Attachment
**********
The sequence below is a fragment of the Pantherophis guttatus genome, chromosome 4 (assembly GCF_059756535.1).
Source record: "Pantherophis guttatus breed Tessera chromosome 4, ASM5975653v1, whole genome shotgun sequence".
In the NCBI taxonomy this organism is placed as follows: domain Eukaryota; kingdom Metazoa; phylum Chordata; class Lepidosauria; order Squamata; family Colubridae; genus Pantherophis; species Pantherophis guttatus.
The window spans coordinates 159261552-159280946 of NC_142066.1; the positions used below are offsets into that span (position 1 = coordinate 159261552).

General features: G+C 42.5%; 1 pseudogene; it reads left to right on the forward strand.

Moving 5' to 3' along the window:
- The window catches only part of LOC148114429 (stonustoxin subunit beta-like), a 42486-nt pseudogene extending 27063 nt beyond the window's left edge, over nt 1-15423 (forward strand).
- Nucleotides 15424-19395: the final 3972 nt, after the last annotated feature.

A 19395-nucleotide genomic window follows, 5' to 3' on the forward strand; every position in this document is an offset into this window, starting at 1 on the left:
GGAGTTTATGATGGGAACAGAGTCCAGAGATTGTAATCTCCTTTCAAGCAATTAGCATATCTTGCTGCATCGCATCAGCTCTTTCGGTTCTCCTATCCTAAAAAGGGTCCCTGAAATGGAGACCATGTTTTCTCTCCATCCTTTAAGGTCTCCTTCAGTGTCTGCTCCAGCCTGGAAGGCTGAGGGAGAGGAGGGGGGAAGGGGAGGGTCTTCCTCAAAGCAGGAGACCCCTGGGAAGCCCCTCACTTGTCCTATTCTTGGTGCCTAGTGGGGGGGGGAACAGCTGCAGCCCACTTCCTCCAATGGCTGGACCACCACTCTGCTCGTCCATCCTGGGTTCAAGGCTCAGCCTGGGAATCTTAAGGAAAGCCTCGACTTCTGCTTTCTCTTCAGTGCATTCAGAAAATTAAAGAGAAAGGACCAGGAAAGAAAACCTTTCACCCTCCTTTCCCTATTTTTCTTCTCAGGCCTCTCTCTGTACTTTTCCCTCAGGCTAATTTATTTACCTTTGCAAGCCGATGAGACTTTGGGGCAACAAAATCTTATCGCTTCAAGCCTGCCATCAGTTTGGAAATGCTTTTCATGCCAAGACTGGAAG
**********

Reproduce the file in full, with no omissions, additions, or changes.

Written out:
The sequence below is a fragment of the Pantherophis guttatus genome, chromosome 4 (assembly GCF_059756535.1).
Source record: "Pantherophis guttatus breed Tessera chromosome 4, ASM5975653v1, whole genome shotgun sequence".
In the NCBI taxonomy this organism is placed as follows: domain Eukaryota; kingdom Metazoa; phylum Chordata; class Lepidosauria; order Squamata; family Colubridae; genus Pantherophis; species Pantherophis guttatus.
The window spans coordinates 159261552-159280946 of NC_142066.1; the positions used below are offsets into that span (position 1 = coordinate 159261552).

General features: G+C 42.5%; 1 pseudogene; it reads left to right on the forward strand.

Moving 5' to 3' along the window:
- The window catches only part of LOC148114429 (stonustoxin subunit beta-like), a 42486-nt pseudogene extending 27063 nt beyond the window's left edge, over nt 1-15423 (forward strand).
- Nucleotides 15424-19395: the final 3972 nt, after the last annotated feature.

A 19395-nucleotide genomic window follows, 5' to 3' on the forward strand; every position in this document is an offset into this window, starting at 1 on the left:
GGAGTTTATGATGGGAACAGAGTCCAGAGATTGTAATCTCCTTTCAAGCAATTAGCATATCTTGCTGCATCGCATCAGCTCTTTCGGTTCTCCTATCCTAAAAAGGGTCCCTGAAATGGAGACCATGTTTTCTCTCCATCCTTTAAGGTCTCCTTCAGTGTCTGCTCCAGCCTGGAAGGCTGAGGGAGAGGAGGGGGGAAGGGGAGGGTCTTCCTCAAAGCAGGAGACCCCTGGGAAGCCCCTCACTTGTCCTATTCTTGGTGCCTAGTGGGGGGGGGAACAGCTGCAGCCCACTTCCTCCAATGGCTGGACCACCACTCTGCTCGTCCATCCTGGGTTCAAGGCTCAGCCTGGGAATCTTAAGGAAAGCCTCGACTTCTGCTTTCTCTTCAGTGCATTCAGAAAATTAAAGAGAAAGGACCAGGAAAGAAAACCTTTCACCCTCCTTTCCCTATTTTTCTTCTCAGGCCTCTCTCTGTACTTTTCCCTCAGGCTAATTTATTTACCTTTGCAAGCCGATGAGACTTTGGGGCAACAAAATCTTATCGCTTCAAGCCTGCCATCAGTTTGGAAATGCTTTTCATGCCAAGACTGGAAG